DEAD: Synonyms and Related Words. What is Another Word for DEAD?

Need another word that means the same as “dead”? Find 112 synonyms and 30 related words for “dead” in this overview.

The synonyms of “Dead” are: deadened, numb, all in, beat, bushed, drained, stagnant, idle, deceased, expired, departed, gone, no more, passed on, passed away, benumbed, desensitized, insensible, insensate, unfeeling, emotionless, unemotional, impassive, unresponsive, insensitive, indifferent, dispassionate, inexpressive, wooden, stony, cold, frigid, inert, barren, lifeless, bare, empty, desolate, sterile, uneventful, uninteresting, unexciting, uninspiring, dull, boring, flat, quiet, sleepy, slow, stale, humdrum, tame, pedestrian, lacklustre, not working, out of order, out of commission, inoperative, inactive, ineffective, in disrepair, in a state of disrepair, broken, broken-down, malfunctioning, defective, complete, absolute, total, entire, outright, utter, downright, out-and-out, thorough, unqualified, unmitigated, abruptly, short, suddenly, absolutely, perfectly, utterly, completely, totally, deadly, entirely, wholly, fully, quite, thoroughly, unreservedly, exactly, precisely, sharp, dead on, promptly, punctually, directly, immediately, right, straight, plumb, due, squarely, very, extremely, exceedingly, exceptionally, tremendously, immensely, hugely

Dead as an Adjective

Definitions of "Dead" as an adjective

According to the Oxford Dictionary of English, “dead” as an adjective can have the following definitions:

  • Unerringly accurate.
  • No longer alight.
  • (of a piece of equipment) no longer functioning.
  • Not yielding a return.
  • Physically inactive.
  • Not circulating or flowing.
  • Lacking emotion, sympathy, or sensitivity.
  • (of a colour) not glossy or bright.
  • Lacking resilience or bounce.
  • Complete.
  • (of sound) without resonance; dull.
  • Not surviving in active use.
  • Complete; absolute.
  • (of a place or time) characterized by a lack of activity or excitement.
  • Lacking acoustic resonance.
  • Very tired.
  • No longer having force or relevance.
  • (of a glass or bottle) empty or no longer being used.
  • The complete stoppage of an action.
  • No longer current, relevant, or important.
  • Not showing characteristics of life especially the capacity to sustain life; no longer exerting force or having energy or heat.
  • Devoid of living things.
  • (of a part of the body) having lost sensation; numb.
  • (followed by `to') not showing human feeling or sensitivity; unresponsive.
  • (of the ball in a game) out of play.
  • No longer having or seeming to have or expecting to have life.
  • Out of use or operation because of a fault or breakdown.
  • (of a cricket pitch or other surface) lacking springiness or bounce.
  • Drained of electric charge; discharged.
  • No longer alive.
  • Not showing human feeling or sensitivity; unresponsive.
  • Devoid of physical sensation; numb.
  • (of money) not financially productive.
  • (of an electric circuit or conductor) carrying or transmitting no current.
  • Devoid of activity.

Synonyms of "Dead" as an adjective (77 Words)

absoluteNot qualified or diminished in any way; total.
Dom Miguel proclaimed himself absolute monarch.
all inQuantifier; used with either mass or count nouns to indicate the whole number or amount of or every one of a class.
bareJust barely adequate or within a lower limit.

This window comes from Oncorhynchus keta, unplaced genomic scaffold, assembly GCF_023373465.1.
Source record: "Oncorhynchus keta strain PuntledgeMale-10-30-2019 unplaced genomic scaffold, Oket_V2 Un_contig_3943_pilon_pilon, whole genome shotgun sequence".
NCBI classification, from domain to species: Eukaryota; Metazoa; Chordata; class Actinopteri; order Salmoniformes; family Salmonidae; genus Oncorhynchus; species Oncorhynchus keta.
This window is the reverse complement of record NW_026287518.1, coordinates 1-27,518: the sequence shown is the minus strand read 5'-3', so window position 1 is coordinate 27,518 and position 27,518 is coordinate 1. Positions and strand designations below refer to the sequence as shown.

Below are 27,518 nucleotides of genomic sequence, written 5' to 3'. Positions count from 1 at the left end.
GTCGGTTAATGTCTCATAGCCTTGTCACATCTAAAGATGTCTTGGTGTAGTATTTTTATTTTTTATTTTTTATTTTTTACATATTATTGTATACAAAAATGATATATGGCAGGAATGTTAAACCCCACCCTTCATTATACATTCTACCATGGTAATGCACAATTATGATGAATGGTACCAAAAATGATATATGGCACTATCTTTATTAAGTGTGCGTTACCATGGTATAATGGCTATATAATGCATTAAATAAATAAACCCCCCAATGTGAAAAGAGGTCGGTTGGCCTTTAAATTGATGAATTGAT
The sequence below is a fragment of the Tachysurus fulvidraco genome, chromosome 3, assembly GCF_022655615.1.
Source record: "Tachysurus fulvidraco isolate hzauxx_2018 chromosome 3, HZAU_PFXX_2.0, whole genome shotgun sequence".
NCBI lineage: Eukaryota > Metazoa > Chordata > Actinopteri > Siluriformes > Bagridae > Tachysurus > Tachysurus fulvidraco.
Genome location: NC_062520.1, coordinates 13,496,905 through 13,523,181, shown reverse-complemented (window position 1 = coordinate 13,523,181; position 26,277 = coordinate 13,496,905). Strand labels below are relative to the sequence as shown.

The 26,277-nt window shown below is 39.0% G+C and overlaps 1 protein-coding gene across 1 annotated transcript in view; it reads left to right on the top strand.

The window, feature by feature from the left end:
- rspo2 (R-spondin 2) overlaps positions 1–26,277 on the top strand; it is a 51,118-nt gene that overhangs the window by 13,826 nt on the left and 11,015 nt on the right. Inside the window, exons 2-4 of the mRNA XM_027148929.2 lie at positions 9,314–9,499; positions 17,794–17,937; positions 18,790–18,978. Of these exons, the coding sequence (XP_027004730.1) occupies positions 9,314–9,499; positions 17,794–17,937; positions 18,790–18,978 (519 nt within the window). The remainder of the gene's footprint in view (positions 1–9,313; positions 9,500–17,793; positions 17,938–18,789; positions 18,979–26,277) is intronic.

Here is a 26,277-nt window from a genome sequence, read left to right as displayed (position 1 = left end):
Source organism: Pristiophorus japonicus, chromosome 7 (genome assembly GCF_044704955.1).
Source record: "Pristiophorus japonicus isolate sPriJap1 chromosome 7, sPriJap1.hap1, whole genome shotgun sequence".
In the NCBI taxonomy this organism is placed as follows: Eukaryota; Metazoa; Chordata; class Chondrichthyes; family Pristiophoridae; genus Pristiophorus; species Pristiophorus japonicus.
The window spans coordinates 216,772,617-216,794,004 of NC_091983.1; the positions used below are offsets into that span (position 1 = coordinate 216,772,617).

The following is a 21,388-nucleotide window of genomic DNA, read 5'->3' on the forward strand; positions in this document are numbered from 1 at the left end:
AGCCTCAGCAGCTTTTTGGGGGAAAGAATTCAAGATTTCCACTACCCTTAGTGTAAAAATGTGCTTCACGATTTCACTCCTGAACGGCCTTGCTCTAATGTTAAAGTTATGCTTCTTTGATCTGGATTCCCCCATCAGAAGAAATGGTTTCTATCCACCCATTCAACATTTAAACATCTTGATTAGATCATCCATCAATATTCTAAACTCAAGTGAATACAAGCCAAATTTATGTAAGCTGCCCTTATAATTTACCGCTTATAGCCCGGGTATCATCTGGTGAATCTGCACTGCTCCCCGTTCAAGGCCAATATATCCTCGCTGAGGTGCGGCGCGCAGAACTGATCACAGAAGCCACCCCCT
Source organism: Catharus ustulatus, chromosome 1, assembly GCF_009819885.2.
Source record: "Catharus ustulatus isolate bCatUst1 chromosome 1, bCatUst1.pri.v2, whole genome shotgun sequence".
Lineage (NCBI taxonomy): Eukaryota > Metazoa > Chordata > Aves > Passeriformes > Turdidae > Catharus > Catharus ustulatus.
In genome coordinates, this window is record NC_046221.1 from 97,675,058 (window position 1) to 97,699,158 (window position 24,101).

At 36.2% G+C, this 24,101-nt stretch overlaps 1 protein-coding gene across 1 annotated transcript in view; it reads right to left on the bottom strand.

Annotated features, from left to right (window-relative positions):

She padded in bare feet towards the door.
barren(of a tree or plant) not producing fruit or seed.
Barren lands.
beatRelating to the beat generation or its philosophy.
So beat I could flop down and go to sleep anywhere.
benumbedDeprived of physical or emotional feeling.
A hoarse shout cut through his benumbed senses.
boringNot interesting; tedious.
A boring evening with uninteresting people.
brokenOut of working order busted is an informal substitute for broken.
Broken sobs.
broken-downIn deplorable condition.
bushedFlummoxed or bewildered.
Unused to solitude he went bushed.
coldHaving a low or inadequate temperature or feeling a sensation of coldness or having been made cold by e g ice or refrigeration.
Was cold to his advances.
completePerfect and complete in every respect having all necessary qualities.
His range of skills made him the complete footballer.
deadenedMade or become less intense.
The deadened pangs of hunger.
He is deceased.
defective(of a word) not having all the inflections normal for the part of speech.
A defective appliance.
Our dear departed friend.
desensitizedHaving been made less sensitive.
Desensitized taste buds.
desolateCrushed by grief.
The desolate surface of the moon.
dispassionateNot influenced by strong emotion, and so able to be rational and impartial.
A journalist should be a dispassionate reporter of fact.
downrightSo direct in manner as to be blunt.
A downright kind of person.
drainedDrained of electric charge discharged.
A drained marsh.
dullDarkened with overcast.
Next morning dawned dull.
emotionlessNot showing any emotion; unemotional.
Her voice was flat and emotionless.
empty(of words or a gesture) lacking meaning or sincerity.
After skipped lunch the men were empty by suppertime.
entireConstituting the undiminished entirety lacking nothing essential especially not damaged Bacon.
My plans are to travel the entire world.
expiredHaving come to an end or become void after passage of a period of time.
Caught driving with an expired license.
flatOf something kept inflated especially a tyre having lost some or all of its air typically because of a puncture.
His sense of intoxication wore off until he felt flat and weary.
frigidDevoid of warmth and cordiality; expressive of unfriendliness or disdain.
My ex told everyone I was frigid.
goneDrained of energy or effectiveness; extremely tired; completely exhausted.
A bunch of real gone cats.
humdrumNot challenging; dull and lacking excitement.
Humdrum routine work.
idle(of a person) not working; unemployed.
Idle talk.
impassiveDeliberately impassive in manner.
He remained impassive showing neither interest in nor concern for our plight.
in a state of disrepairHolding office.